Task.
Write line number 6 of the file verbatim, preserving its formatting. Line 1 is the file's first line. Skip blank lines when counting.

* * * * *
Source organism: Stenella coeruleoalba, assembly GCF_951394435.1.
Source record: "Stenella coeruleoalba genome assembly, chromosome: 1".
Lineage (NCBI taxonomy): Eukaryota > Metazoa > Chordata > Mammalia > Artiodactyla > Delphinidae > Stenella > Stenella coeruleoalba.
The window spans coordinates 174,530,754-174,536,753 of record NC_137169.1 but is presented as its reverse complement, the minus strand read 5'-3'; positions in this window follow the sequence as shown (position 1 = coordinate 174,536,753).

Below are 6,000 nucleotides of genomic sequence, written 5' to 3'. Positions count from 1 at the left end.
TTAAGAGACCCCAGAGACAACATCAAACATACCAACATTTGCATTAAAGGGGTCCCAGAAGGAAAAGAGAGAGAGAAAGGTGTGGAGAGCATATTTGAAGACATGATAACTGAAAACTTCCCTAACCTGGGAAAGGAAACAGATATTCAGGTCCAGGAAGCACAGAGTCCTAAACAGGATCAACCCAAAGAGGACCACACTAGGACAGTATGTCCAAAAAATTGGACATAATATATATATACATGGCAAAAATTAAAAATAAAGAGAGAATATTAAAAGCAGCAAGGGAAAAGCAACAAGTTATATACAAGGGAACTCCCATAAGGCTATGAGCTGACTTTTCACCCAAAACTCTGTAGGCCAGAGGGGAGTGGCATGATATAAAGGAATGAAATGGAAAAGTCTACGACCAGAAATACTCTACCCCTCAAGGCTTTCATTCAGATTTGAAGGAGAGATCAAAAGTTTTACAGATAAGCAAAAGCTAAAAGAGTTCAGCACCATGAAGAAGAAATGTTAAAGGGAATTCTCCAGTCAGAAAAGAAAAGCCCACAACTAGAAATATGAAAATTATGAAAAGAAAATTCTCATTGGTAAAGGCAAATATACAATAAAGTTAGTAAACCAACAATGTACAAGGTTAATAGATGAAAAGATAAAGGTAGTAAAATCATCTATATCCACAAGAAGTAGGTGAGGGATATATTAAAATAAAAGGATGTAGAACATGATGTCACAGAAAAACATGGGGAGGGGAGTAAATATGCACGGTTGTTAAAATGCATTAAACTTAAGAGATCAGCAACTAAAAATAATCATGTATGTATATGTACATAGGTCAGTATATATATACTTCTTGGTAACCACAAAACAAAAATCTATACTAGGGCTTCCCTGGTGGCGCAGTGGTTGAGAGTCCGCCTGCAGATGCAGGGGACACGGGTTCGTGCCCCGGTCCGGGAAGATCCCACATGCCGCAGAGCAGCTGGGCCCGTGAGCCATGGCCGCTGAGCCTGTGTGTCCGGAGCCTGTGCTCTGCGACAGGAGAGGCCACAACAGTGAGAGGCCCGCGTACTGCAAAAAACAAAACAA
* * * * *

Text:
TTAAGAGACCCCAGAGACAACATCAAACATACCAACATTTGCATTAAAGGGGTCCCAGAAGGAAAAGAGAGAGAGAAAGGTGTGGAGAGCATATTTGAAGACATGATAACTGAAAACTTCCCTAACCTGGGAAAGGAAACAGATATTCAGGTCCAGGAAGCACAGAGTCCTAAACAGGATCAACCCAAAGAGGACCACACTAGGACAGTATGTCCAAAAAATTGGACATAATATATATATACATGGCAAAAATTAAAAATAAAGAGAGAATATTAAAAGCAGCAAGGGAAAAGCAACAAGTTATATACAAGGGAACTCCCATAAGGCTATGAGCTGACTTTTCACCCAAAACTCTGTAGGCCAGAGGGGAGTGGCATGATATAAAGGAATGAAATGGAAAAGTCTACGACCAGAAATACTCTACCCCTCAAGGCTTTCATTCAGATTTGAAGGAGAGATCAAAAGTTTTACAGATAAGCAAAAGCTAAAAGAGTTCAGCACCATGAAGAAGAAATGTTAAAGGGAATTCTCCAGTCAGAAAAGAAAAGCCCACAACTAGAAATATGAAAATTATGAAAAGAAAATTCTCATTGGTAAAGGCAAATATACAATAAAGTTAGTAAACCAACAATGTACAAGGTTAATAGATGAAAAGATAAAGGTAGTAAAATCATCTATATCCACAAGAAGTAGGTGAGGGATATATTAAAATAAAAGGATGTAGAACATGATGTCACAGAAAAACATGGGGAGGGGAGTAAATATGCACGGTTGTTAAAATGCATTAAACTTAAGAGATCAGCAACTAAAAATAATCATGTATGTATATGTACATAGGTCAGTATATATATACTTCTTGGTAACCACAAAACAAAAATCTATACTAGGGCTTCCCTGGTGGCGCAGTGGTTGAGAGTCCGCCTGCAGATGCAGGGGACACGGGTTCGTGCCCCGGTCCGGGAAGATCCCACATGCCGCAGAGCAGCTGGGCCCGTGAGCCATGGCCGCTGAGCCTGTGTGTCCGGAGCCTGTGCTCTGCGACAGGAGAGGCCACAACAGTGAGAGGCCCGCGTACTGCAAAAAACAAAACAA